In a clear and friendly tone that will be easily assimilated by younger readers, Dorothy begins the book with a brief explanation of what meteorites are, how they differ from meteors, comets, and asteroids, and later adds pleasant doses of astronomy and space exploration to the mix. She jumps straight into the action with an account of the Park Forest fall (March 26, 2003), the only meteorite shower in recorded history to have landed within the confines a major city, that being Chicago. 14 year-old Robert Garza narrowly escaped injury when a loaf of bread-sized space rock crashed through the roof of his family’s suburban home. Thousands of other smaller meteorites landed nearby. Robert’s father called the police, believing some mischief-maker had thrown a rock through the roof of his house:
“But who could throw a rock with that much force? The police took the rock away and put it in an evidence bag. Under ‘offense’ they wrote, ‘N/A (Act of God).’ The rock in the bag at the police station was soon joined by more mysterious rocks. One had hit the roof of the local firehouse. It quickly became clear that these trespassing stones were meteorites. As word got out, people started looking for them. And they found them all over the place.”
I was one of those people. I found seventeen Park Forest meteorites, and gave one each to my meteorite-hunting colleagues, Professor Jim Kriegh and Twink Monrad, both of them also close friends of the Nortons.
Later chapters discuss, in considerable detail, where meteorites come from, what they are made of, and explain meteorite-specific scientific terms such as ablation, strewnfield and rollover lip. The “Fireball Observer’s Checklist” is a handy reference for those fortunate enough to witness a very large meteor in flight. Other sections include “Mars Has Meteorites Too,” a comparison of different meteorite types, and a look at impact craters. The chapter “How Can You Find Meteorites?” provides tips for the would-be searcher, and there is guidance on how to start a collection. What’s So Mysterious About Meteorites? is rounded out by a list of helpful print and online resources, and a glossary of terms.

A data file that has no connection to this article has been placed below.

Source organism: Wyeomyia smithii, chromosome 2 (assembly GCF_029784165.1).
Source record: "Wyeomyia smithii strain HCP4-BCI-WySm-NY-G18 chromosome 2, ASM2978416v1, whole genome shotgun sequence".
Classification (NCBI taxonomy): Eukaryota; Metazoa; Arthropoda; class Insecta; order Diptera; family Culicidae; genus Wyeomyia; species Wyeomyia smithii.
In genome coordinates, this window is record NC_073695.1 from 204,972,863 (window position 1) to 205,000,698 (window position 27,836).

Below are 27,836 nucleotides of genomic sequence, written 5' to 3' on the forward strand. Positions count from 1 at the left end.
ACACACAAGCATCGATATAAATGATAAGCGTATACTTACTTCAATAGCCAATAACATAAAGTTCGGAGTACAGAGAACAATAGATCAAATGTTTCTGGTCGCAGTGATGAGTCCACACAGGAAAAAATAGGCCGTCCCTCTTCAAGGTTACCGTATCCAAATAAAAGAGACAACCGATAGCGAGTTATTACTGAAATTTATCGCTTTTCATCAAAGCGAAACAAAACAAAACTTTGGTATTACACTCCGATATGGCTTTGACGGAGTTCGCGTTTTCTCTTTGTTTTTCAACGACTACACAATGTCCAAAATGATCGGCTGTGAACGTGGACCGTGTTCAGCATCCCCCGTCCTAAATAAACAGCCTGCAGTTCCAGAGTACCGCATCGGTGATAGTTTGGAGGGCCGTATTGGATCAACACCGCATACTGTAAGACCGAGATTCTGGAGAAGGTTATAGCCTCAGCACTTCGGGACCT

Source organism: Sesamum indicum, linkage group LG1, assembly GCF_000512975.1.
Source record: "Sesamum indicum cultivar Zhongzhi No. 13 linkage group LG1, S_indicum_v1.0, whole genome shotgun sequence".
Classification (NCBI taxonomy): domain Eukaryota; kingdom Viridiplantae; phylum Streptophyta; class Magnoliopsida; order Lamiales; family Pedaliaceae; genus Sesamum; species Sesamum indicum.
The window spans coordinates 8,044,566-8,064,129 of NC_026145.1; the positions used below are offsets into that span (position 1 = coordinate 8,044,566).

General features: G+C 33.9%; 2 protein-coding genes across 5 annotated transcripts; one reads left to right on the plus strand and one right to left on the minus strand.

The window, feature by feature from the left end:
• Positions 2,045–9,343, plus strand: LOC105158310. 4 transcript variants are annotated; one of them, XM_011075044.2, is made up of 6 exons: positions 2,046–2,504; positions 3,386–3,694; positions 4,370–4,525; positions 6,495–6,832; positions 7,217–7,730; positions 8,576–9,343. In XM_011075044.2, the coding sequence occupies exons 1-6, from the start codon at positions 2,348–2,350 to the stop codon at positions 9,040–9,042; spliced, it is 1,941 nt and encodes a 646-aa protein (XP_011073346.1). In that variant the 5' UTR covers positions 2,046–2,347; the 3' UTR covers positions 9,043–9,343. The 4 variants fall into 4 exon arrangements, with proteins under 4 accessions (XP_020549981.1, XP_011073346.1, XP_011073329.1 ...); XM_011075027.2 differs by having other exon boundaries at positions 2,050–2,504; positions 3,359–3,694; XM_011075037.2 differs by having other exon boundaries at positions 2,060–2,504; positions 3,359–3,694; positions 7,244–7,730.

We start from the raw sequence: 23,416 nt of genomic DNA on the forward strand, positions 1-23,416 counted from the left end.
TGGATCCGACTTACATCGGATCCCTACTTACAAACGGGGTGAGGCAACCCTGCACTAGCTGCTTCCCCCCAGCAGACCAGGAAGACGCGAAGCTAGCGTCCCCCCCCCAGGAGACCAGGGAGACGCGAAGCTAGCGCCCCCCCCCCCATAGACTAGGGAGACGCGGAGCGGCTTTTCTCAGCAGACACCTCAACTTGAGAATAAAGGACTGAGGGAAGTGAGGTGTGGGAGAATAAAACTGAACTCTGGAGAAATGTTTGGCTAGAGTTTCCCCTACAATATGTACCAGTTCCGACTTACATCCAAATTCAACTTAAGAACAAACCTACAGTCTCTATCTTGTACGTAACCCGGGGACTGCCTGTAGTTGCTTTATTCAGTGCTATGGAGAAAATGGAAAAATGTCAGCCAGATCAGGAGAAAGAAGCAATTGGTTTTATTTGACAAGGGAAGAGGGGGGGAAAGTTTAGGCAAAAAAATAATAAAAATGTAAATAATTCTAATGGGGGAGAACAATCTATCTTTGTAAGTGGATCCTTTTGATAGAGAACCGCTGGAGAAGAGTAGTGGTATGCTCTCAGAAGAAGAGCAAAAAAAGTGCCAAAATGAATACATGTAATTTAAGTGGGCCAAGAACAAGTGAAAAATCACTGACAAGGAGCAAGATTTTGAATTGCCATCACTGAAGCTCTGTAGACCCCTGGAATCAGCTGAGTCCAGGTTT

During the past three years I have hosted an international television adventure series called Meteorite Men. The show has sparked a great deal of interest in space rocks, especially — to my considerable glee — among younger viewers. Parents often telephone, or email, and tell us how thankful they are that our series has inspired their kids to walk away from the box and go dig for rocks, instead, in the fresh-air world. Well, except for one slightly frustrated parent who complained: “My garden now looks like the surface of the moon, thanks to you guys!”
For those who want to learn more, we often recommend my first book, Meteorite Hunting: How to Find Treasure from Space, which is a technical, hands-on field guide for those smitten with the desire to go out and recover their own cosmic visitor. My books are written for an adult audience, although they have been enjoyed by some precocious young readers, one of whom reportedly carries a heavily dog-eared copy around with him, daily, at school. His mother told me that he sometimes gets teased by other students and called a “nerd.” I asked her to pass along to him that he should not worry about any of that, because he is a whole lot smarter than the other kids, and they will all be bitterly envious, anyway, when he finds his first thousand-dollar meteorite.
Musings aside, my point is there has been a vacuum in the meteorite world until now. What’s So Mysterious About Meteorites? is not a technical book, but it covers the technical aspects of the complex science of meteoritics in a kid-friendly manner. It tells the amazing story of meteorites in an easy-to-read and easy-to-understand manner that will engage children and young adults who yearn for something more cosmically puzzling and stimulating than reality television or Xbox.
So, parents of kids who dream of being astronomers, or astronauts, or meteorite hunters when they grow up, here is your chance. What’s So Mysterious About Meteorites? will make a wonderful gift for your science-curious progeny and, who knows, perhaps it will ignite a spark that will send them — a couple of decades from now — rocketing across the globe (or into space) on the adventure of a lifetime. What could possibly make for a better present than that?
All photographs and text © Geoffrey Notkin and/or Aerolite Meteorites LLC.
Book cover © by Mountain Press.
All rights reserved. No reproduction without written permission.